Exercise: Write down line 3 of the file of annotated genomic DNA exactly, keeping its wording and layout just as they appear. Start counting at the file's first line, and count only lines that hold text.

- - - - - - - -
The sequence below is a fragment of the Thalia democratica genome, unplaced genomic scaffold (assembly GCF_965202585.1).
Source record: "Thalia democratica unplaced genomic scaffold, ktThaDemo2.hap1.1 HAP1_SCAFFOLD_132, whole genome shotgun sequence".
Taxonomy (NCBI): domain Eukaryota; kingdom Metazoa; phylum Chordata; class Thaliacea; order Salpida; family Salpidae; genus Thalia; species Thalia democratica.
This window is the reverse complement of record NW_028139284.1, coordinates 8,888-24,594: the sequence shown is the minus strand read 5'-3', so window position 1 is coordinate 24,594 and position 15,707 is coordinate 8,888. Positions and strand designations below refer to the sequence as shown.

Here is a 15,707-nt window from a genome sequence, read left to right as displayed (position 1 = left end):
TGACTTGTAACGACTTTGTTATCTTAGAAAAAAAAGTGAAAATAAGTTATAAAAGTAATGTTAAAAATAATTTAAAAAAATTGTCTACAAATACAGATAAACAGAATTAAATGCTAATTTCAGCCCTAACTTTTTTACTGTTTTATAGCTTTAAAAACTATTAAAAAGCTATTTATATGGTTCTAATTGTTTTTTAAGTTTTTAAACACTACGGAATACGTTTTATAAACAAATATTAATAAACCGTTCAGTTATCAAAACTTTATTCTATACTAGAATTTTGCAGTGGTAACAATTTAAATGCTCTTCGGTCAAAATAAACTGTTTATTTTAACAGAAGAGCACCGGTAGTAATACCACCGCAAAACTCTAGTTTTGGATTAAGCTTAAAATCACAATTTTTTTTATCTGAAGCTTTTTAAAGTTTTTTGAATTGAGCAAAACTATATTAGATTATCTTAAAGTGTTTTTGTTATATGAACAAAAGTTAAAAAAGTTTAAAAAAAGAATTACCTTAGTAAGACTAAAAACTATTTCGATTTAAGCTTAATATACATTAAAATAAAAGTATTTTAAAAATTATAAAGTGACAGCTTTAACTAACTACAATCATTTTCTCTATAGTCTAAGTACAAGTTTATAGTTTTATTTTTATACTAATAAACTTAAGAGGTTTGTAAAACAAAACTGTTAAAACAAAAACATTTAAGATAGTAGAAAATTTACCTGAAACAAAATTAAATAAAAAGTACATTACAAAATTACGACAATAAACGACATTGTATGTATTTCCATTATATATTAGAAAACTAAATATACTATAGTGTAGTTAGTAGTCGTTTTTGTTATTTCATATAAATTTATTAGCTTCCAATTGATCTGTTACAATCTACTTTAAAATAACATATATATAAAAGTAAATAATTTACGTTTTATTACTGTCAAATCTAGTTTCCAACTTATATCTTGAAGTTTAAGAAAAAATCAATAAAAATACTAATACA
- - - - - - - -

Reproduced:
Taxonomy (NCBI): domain Eukaryota; kingdom Metazoa; phylum Chordata; class Thaliacea; order Salpida; family Salpidae; genus Thalia; species Thalia democratica.